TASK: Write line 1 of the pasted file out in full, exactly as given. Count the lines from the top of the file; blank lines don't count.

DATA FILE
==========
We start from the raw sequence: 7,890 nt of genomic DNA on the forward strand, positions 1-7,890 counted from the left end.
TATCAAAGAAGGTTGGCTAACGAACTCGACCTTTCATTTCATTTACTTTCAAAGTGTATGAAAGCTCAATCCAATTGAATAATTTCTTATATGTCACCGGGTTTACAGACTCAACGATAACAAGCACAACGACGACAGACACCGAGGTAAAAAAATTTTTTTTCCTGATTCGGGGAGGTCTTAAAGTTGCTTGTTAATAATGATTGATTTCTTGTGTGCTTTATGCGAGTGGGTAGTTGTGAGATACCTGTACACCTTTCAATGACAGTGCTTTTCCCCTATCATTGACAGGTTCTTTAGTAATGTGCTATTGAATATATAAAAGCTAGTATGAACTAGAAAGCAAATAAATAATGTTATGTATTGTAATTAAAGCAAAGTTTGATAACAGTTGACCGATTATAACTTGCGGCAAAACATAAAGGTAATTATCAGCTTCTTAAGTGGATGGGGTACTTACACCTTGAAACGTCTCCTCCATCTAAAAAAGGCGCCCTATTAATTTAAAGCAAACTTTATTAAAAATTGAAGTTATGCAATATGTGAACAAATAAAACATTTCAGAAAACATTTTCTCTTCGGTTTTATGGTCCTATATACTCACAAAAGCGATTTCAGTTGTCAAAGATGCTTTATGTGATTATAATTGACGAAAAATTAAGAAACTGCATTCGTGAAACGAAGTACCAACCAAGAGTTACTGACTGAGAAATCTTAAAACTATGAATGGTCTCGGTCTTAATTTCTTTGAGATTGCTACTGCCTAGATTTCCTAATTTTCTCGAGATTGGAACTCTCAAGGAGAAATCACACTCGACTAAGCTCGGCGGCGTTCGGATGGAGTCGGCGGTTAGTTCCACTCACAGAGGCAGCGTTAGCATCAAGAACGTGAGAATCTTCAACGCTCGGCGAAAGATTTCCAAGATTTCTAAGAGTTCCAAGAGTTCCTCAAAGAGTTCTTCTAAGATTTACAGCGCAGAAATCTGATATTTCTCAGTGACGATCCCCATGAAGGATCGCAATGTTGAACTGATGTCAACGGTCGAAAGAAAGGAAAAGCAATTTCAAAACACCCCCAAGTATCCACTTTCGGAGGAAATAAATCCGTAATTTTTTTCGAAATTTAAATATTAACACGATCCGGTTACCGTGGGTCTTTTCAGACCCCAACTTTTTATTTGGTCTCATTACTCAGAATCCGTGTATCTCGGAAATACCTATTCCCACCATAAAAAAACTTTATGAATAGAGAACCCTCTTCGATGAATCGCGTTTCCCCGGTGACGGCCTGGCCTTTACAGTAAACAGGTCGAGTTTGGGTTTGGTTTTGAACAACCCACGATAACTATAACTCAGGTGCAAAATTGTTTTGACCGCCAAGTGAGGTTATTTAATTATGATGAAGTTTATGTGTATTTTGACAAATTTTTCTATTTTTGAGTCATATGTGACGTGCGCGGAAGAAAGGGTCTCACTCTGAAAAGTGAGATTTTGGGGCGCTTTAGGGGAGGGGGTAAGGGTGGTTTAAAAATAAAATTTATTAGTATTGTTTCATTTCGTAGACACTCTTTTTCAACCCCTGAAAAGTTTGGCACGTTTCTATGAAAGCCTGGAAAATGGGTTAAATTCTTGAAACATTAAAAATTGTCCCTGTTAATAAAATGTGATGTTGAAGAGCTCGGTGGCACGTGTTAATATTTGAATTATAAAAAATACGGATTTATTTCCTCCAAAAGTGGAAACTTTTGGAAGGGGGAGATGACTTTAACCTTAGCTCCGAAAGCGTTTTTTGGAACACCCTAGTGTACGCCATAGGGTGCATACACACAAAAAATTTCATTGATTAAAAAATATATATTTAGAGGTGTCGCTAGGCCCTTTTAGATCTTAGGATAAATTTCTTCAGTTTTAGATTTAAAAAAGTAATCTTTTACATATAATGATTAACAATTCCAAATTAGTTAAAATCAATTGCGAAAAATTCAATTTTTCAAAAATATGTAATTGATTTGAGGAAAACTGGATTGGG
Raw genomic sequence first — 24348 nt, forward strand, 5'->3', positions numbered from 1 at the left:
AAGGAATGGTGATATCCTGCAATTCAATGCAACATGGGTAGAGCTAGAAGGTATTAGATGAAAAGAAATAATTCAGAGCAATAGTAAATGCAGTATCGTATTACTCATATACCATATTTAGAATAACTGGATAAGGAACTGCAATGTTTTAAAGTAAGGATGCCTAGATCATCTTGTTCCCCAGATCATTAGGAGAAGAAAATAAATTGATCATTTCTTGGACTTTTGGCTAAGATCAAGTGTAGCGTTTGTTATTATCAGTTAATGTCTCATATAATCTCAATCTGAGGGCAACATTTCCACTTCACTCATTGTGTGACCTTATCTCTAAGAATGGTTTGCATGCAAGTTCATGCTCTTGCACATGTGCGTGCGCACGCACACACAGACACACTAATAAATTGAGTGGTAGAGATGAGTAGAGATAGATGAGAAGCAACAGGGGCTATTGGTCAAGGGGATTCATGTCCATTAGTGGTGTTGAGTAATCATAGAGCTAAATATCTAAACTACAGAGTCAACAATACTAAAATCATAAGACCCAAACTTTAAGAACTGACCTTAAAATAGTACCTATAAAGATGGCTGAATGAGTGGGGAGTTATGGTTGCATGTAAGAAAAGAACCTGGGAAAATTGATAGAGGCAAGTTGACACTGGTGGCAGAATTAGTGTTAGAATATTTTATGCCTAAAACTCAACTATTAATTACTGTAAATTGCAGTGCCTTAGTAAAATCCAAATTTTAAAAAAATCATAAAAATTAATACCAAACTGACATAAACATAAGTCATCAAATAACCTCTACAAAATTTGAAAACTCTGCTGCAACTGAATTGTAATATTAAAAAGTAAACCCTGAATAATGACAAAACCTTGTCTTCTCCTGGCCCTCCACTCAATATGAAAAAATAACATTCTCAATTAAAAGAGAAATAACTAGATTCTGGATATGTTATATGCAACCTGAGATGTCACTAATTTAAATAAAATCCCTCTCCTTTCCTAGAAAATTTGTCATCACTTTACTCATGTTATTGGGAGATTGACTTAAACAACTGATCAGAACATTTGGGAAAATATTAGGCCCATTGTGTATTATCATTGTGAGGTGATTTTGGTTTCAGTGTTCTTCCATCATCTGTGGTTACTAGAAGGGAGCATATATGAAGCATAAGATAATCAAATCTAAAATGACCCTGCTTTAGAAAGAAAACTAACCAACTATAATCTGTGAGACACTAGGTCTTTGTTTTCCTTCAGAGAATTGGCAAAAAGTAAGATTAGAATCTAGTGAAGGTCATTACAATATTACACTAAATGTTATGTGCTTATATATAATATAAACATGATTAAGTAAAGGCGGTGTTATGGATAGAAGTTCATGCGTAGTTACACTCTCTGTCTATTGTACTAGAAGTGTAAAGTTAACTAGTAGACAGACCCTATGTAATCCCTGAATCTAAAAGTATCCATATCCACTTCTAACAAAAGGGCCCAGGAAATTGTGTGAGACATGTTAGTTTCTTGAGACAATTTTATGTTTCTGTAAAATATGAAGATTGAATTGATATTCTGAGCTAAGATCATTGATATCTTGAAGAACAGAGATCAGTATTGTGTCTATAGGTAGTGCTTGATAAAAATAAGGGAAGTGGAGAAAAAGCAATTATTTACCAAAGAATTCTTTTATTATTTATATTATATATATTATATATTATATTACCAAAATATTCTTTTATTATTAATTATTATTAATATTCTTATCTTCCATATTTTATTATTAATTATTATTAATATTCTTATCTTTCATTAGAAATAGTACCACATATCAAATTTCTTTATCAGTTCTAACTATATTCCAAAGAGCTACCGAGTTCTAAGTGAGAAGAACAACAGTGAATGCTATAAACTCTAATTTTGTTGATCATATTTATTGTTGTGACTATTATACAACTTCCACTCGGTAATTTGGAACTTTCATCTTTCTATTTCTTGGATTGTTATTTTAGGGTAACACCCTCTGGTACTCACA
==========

We start from the raw sequence: 7,890 nt of genomic DNA on the forward strand, positions 1-7,890 counted from the left end.